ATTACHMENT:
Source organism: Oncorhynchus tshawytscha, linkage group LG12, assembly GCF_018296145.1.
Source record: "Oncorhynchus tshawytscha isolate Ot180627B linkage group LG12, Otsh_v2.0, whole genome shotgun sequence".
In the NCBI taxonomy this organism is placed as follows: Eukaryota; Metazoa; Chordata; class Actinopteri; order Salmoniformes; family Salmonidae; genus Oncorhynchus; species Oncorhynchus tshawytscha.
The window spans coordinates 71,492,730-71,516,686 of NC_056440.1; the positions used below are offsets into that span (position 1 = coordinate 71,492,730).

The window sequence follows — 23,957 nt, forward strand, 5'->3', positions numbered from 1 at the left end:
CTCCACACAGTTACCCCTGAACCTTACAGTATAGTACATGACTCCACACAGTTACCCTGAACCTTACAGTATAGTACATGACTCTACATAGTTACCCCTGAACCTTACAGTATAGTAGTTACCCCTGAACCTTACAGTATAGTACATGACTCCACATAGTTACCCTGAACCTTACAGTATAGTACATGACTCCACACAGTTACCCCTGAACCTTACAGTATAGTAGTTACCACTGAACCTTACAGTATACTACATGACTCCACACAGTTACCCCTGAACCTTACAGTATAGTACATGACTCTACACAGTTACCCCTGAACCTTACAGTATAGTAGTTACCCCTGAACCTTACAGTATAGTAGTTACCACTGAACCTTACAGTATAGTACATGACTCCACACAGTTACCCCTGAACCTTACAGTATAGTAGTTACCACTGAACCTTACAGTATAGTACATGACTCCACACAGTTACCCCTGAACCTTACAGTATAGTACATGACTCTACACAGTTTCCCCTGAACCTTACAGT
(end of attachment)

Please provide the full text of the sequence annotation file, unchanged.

Source organism: Oncorhynchus tshawytscha, linkage group LG12, assembly GCF_018296145.1.
Source record: "Oncorhynchus tshawytscha isolate Ot180627B linkage group LG12, Otsh_v2.0, whole genome shotgun sequence".
In the NCBI taxonomy this organism is placed as follows: Eukaryota; Metazoa; Chordata; class Actinopteri; order Salmoniformes; family Salmonidae; genus Oncorhynchus; species Oncorhynchus tshawytscha.
The window spans coordinates 71,492,730-71,516,686 of NC_056440.1; the positions used below are offsets into that span (position 1 = coordinate 71,492,730).

The window sequence follows — 23,957 nt, forward strand, 5'->3', positions numbered from 1 at the left end:
CTCCACACAGTTACCCCTGAACCTTACAGTATAGTACATGACTCCACACAGTTACCCTGAACCTTACAGTATAGTACATGACTCTACATAGTTACCCCTGAACCTTACAGTATAGTAGTTACCCCTGAACCTTACAGTATAGTACATGACTCCACATAGTTACCCTGAACCTTACAGTATAGTACATGACTCCACACAGTTACCCCTGAACCTTACAGTATAGTAGTTACCACTGAACCTTACAGTATACTACATGACTCCACACAGTTACCCCTGAACCTTACAGTATAGTACATGACTCTACACAGTTACCCCTGAACCTTACAGTATAGTAGTTACCCCTGAACCTTACAGTATAGTAGTTACCACTGAACCTTACAGTATAGTACATGACTCCACACAGTTACCCCTGAACCTTACAGTATAGTAGTTACCACTGAACCTTACAGTATAGTACATGACTCCACACAGTTACCCCTGAACCTTACAGTATAGTACATGACTCTACACAGTTTCCCCTGAACCTTACAGT